By Marvin Founds & Susan Reed
Environmental, Social, and Governance (ESG) discussions have become much more prevalent in recent years. Propelled by a strong international focus, ESG has gained momentum in the United States. Much of the focus has been on corporate activity. Environmental topics have included air or water pollution as a result of business activity or product manufacturing. There has been rising social issue awareness in such things as hiring practices and equal opportunities provided to employees. Corporate governance has been a focus with questions of ethical business practices and increasing awareness of corporate behavior.
These areas of focus are making their way to the government sector as well including local government and school districts. As you can imagine, each of the ESG categories can apply to school districts. The chart below provides a few of the general topics under each of the ESG categories as they may apply to school districts.
Investors are advocating for more ESG disclosure and encouraging regulators to provide standards for more ESG transparency. Certain investment pools require bonds to have an ESG-related designation. Designation criteria are presently going through a natural development process. Some issuers are using a self-designation which may carry less weight in the marketplace. Related, but in the vein of identifying potential investor risk, rating agencies have identified ESG rating topics and criteria that may influence the school district’s overall credit rating.
Although it’s early stages for ESG designation impact in the municipal bond market, it is important for school districts to understand the risks and opportunities associated with each category because these issues and lack of action may eventually impact investor sentiment toward the school district’s bonds. Pro-active school districts may eventually benefit from ESG-awareness and adoption of designation criteria as socially minded investing grows and may lead to favored cost of borrowing for school district projects.
What has propelled the ESG revolution?
There are multiple factors at play that have elevated ESG discussions and have created pressure to increase ESG’s visibility.
Investor focus: Certain investors and investment pools are targeting opportunities that are consistent with their strategies. Investors want to know if an issuer has implemented ESG programs and if there is any risk associated with the strategy. There is a call for transparency around ESG as certain risk factors may impact an issuer’s bottom line.
ESG debt issuance growth: Affordable housing has driven much of the growth of sustainable debt increasing from $27 billion in 2020 to $46 billion in 2021, a growth rate of 71 percent. The breakdown of 2021 figures are $22 billion green bonds, $17 billion social bonds, and $7 billion sustainability bonds.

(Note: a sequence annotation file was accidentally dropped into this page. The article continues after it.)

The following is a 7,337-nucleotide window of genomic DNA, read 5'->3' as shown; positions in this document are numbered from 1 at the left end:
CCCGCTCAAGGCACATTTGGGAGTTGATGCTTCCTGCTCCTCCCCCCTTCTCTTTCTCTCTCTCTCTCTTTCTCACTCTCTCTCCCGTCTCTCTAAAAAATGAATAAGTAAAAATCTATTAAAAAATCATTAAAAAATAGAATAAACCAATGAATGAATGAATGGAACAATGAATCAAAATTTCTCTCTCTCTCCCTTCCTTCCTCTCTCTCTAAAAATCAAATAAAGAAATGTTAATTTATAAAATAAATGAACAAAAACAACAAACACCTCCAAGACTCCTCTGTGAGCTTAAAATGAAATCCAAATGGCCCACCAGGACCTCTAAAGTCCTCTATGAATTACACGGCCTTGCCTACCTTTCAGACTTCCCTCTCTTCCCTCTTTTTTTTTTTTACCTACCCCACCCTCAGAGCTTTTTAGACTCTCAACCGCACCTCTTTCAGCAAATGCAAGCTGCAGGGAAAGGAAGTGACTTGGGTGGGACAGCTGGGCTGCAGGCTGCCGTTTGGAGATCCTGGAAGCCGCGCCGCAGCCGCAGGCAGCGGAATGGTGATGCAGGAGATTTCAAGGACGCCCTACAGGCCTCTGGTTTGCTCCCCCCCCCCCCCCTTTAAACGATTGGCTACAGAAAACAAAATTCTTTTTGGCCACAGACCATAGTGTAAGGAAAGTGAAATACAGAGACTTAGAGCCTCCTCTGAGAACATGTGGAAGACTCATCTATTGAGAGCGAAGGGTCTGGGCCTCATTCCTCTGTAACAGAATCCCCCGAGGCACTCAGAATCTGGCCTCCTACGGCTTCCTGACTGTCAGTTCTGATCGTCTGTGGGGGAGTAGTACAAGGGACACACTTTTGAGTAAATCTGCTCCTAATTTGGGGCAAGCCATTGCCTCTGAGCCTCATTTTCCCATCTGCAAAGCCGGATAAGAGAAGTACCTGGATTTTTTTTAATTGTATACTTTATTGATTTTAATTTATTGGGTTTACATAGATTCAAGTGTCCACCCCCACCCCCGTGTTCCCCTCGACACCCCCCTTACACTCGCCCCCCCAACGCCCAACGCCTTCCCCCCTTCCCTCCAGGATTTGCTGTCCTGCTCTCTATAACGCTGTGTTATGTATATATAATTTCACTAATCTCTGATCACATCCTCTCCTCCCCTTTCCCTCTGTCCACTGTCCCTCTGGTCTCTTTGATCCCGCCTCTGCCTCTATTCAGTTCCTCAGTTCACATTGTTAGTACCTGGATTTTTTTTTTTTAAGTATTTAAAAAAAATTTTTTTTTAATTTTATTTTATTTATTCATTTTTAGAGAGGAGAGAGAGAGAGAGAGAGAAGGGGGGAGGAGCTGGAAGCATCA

For municipal bonds, significant growth in the issuance of bonds with an ESG-related designation, such as green, social and sustainable bonds, is expected. School district designations will likely fall in the social or environmental categories.
Community interest: School districts, like all employers, work hard to attract and retain talented employees. Perhaps, the most critical part of any current economic development strategy is the attraction and retention of people to the community, expanding the employee pool. A school district’s strategic ESG program demonstrates a commitment to a sustainable, healthy, and prosperous future, helping to create a vision for its students, employees, and residents about the positive direction for a sustainable future.
Regulatory overlay: Recently, the Securities and Exchange Commission (SEC) has proposed a new rule related to the standardization of a corporation’s climate-related disclosures for investors. While a school district would not fall under the SEC’s oversight under the proposed rule, there are likely to be indirect impacts. The municipal bond market historically has looked to the corporate bond market for standards and these standards may provide municipal bond issuers with insight into whether an ESG-related issue is “material” and disclosure considerations.
ESG considerations: ESG is gaining momentum and is likely here to stay. School districts can take a wait-and-see approach or they can be proactive and consider developing a strategy and programs around ESG that identifies potential benefits and alignment with its goals and practices. This will also prepare them to address ESG questions from investors, credit rating analysts, residents, and corporations in their communities.
Below are some ways to initiate the process:
- Define your ESG vision – An ESG strategy positions your school district for a sustainable future and should align with your school district’s overall strategic planning and financial plan. Consider convening your local leadership team to discuss ESG opportunities and priorities.
- Assess your current state – Most school districts have active initiatives and projects that fall under the ESG umbrella. To enable leadership to evaluate strengths and strategize next steps, a school district needs to assess the current state including opportunities and risks.
- Develop a plan – School districts have an opportunity to develop an investor outreach strategy, particularly if they are planning to issue debt. Issuers should consider opportunities for ESG bond designation and what type of upcoming projects would be strong candidates for such designation. Additionally, planning for material risks around ESG will be helpful for disclosure in financial statements and bond offering documents as well with rating agency discussions.
Marvin Founds, Managing Director at Baker Tilly Municipal Advisors, LLC, an OASBO Gold Sponsor.
firstname.lastname@example.org | 614.987.1689
Susan Reed, Director at Baker Tilly Municipal Advisors, LLC, an OASBO Gold Sponsor.
Susan.email@example.com | 317.465.1536